I recently was able to add this fantastic artist to the list of the great artist shown here…. and this piece is a serious reason why! James Small…. professional modeler in every means of the term has produced this amazing studio scale replica of the Ultra Probe as seen in the 1970’s series SPACE 1999!
View the photos below the commentary…
To visit Master Artist James Small’s site, please click on his banner link below…
Here is what James has to say regarding this great replica…
Studio Scale Space:1999 Ultra Probe
This model of the Ultra Probeship from the Space:1999 episode “Dragon’s Domain” was completely scratch built and finished for a customer in Britain, and it is the first replica of the ship at this size which I have built. The model measures a little over five feet long at 1/48th scale and is the same size and proportion of the largest of the complete original models of the ship used by the special effects crew. This model was originally built strictly for myself when I lived in Brandon, Manitoba, but I was persuaded to finish and sell it off, as I don’t have enough room in this new Nova Scotia location to display it properly. It’s the single largest model I have ever built, so I actually hate to part with it, but ya gotta put bread an’ butter on the table too.
Here’s a little history and explanation for those interested…
In reality, three models of the Ultra Probe were built for the episode by Martin Bower. One was built at about 2-1/2 feet in length, which is about 1/96th scale (it’s the one you see docking with the alien ship) and one at five feet in length, done to the scale of 1/48. This large model was only used for a few “fly by” shots. The third model was actually only a partial model of the nose cone and front body section and was built to the scale of 1/24th. This is the model you see when the command module detaches from the main body.
The original studio models were built in a tremendous rush by Bower and therefore were understandably crude compared to what one would expect in a display model. Also, the detailing varied considerably between the different sizes. Therefore it would have, for example, been pointless to exactly copy all the “kit bashing” used, since the detailing varied so much between the scales. The original models, although they looked great for the few seconds you see them on film and harshly lit were, in all honesty, not terribly desirable in the context of a display model. Even some “key” proportions varied between the three original models, so it’s arguably open to a lot of interpretation which way is correct to build a strictly accurate replica.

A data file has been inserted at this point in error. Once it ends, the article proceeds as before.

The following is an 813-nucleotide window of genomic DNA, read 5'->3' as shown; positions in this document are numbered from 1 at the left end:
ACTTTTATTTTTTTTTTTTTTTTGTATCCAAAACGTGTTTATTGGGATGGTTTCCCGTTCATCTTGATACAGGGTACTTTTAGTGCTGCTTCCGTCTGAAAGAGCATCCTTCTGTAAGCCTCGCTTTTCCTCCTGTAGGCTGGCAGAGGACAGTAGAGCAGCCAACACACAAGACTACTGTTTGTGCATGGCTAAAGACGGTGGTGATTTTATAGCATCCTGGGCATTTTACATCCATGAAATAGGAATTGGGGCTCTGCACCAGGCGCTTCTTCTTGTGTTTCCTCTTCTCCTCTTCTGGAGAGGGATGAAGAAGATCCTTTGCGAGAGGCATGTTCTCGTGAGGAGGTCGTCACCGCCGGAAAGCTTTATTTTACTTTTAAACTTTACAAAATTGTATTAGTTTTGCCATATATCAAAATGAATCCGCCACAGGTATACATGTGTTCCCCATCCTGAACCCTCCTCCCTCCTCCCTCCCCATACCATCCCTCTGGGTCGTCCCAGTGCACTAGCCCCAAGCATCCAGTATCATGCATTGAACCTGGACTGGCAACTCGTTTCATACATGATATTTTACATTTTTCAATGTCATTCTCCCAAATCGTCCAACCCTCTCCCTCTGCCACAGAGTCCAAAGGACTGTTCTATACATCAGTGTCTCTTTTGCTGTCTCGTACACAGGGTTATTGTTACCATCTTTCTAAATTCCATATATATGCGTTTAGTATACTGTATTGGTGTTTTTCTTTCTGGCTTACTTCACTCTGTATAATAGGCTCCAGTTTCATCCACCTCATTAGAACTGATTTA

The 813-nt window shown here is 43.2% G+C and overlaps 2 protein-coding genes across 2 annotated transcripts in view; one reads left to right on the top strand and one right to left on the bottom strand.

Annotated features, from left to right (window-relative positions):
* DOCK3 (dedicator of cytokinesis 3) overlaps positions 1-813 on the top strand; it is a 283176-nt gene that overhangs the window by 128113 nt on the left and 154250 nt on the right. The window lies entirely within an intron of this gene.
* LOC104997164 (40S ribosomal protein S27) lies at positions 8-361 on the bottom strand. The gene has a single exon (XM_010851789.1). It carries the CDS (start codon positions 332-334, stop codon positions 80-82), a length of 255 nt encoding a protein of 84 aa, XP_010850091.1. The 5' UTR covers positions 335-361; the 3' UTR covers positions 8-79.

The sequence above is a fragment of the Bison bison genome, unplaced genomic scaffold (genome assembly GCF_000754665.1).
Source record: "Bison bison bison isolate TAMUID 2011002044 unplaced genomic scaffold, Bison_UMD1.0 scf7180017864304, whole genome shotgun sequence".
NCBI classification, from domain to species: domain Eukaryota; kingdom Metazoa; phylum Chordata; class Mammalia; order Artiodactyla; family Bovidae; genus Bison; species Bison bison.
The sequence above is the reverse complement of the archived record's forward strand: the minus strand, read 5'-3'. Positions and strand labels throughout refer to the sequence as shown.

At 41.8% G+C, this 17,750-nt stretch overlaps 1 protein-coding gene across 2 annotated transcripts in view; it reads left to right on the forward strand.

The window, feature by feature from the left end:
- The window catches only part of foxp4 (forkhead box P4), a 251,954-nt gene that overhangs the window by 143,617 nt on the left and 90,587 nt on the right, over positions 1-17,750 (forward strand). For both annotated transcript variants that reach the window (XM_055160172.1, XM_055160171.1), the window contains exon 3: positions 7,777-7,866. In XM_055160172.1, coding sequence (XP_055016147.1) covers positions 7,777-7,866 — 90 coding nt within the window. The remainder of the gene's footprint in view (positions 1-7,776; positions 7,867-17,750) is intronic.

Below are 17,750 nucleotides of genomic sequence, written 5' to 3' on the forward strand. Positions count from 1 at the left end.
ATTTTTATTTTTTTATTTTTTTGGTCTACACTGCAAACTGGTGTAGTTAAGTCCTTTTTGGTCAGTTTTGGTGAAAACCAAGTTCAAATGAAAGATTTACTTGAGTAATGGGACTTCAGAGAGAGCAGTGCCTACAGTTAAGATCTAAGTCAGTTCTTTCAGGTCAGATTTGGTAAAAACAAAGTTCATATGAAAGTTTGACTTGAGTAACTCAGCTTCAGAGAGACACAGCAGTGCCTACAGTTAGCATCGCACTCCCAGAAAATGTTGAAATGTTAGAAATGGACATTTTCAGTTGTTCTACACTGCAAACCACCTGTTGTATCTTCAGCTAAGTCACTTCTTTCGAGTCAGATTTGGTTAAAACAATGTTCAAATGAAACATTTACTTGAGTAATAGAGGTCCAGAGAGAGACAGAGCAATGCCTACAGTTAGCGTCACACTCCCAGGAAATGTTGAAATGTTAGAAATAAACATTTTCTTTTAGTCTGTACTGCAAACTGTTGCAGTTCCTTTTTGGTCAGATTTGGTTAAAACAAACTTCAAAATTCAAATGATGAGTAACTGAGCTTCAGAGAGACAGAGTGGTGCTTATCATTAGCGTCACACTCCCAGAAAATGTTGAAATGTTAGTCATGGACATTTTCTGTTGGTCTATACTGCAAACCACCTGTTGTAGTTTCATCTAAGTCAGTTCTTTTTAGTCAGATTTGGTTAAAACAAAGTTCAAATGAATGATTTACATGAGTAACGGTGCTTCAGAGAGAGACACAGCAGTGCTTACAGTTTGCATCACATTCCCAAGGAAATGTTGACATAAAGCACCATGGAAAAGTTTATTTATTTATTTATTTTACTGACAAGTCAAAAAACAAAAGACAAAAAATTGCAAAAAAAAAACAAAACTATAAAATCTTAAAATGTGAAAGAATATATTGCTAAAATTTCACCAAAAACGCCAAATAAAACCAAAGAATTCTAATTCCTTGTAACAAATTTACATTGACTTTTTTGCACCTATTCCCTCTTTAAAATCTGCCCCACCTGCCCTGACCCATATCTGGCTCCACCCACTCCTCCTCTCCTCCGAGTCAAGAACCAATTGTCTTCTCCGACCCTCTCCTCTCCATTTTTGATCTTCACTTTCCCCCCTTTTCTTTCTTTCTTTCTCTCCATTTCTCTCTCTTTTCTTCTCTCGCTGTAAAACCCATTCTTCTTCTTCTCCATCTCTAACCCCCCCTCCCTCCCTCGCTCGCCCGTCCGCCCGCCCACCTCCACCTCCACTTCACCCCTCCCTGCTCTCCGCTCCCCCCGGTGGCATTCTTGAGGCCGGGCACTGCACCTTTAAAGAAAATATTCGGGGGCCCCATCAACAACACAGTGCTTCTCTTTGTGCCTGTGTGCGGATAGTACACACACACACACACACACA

Many people propose that, usually correctly, that the only way to build an accurate replica of a studio model is to copy the exact size, shape and detailing of the size of model you’re replicating. I usually agree with that philosophy, but in this particular case of the Ultra Probe, I decided that some artistic interpretation was in order. I wanted to make a model of the SHIP, not a specific studio model per se. So I deliberately took great liberties with the kit bashing, but did maintain exact overall shape and proportions when possible. Other improvements were made over the originals, such as more realistic turned aluminum engine bells (on the tail and the command module) instead of silver painted plastic parts which were used on the originals.
The detachable nosecone “lifeboat” was actually mastered and cast in fiberglass by master SFX model maker, good friend and Space 1999 miniature expert Chris Trice who also lives in the UK. He made the nosecone’s main body, I made the swing-away docking arms and their working hinge points. There are many “illegal” and incorrectly modified copies of Chris’s work floating around out there, but this one is made from one of his original castings. He made it based on, but to a much higher standard than, the the like-scaled original which he once had access to.
The turned aluminum engine bells populating the model were made to my specifications by Mike Reader, a friend of mine in Manitoba, who has been satisfying customers worldwide with his beautiful machined products. He’s made hundreds of engine bells for many people’s spaceship models! Mike is also a model maker as well as a professional machinist, so he really knows how to make machined model parts! (Mike can be reached at firstname.lastname@example.org.)
For Excellence In Model Building,
visit Small Art Works online at:
E. James Small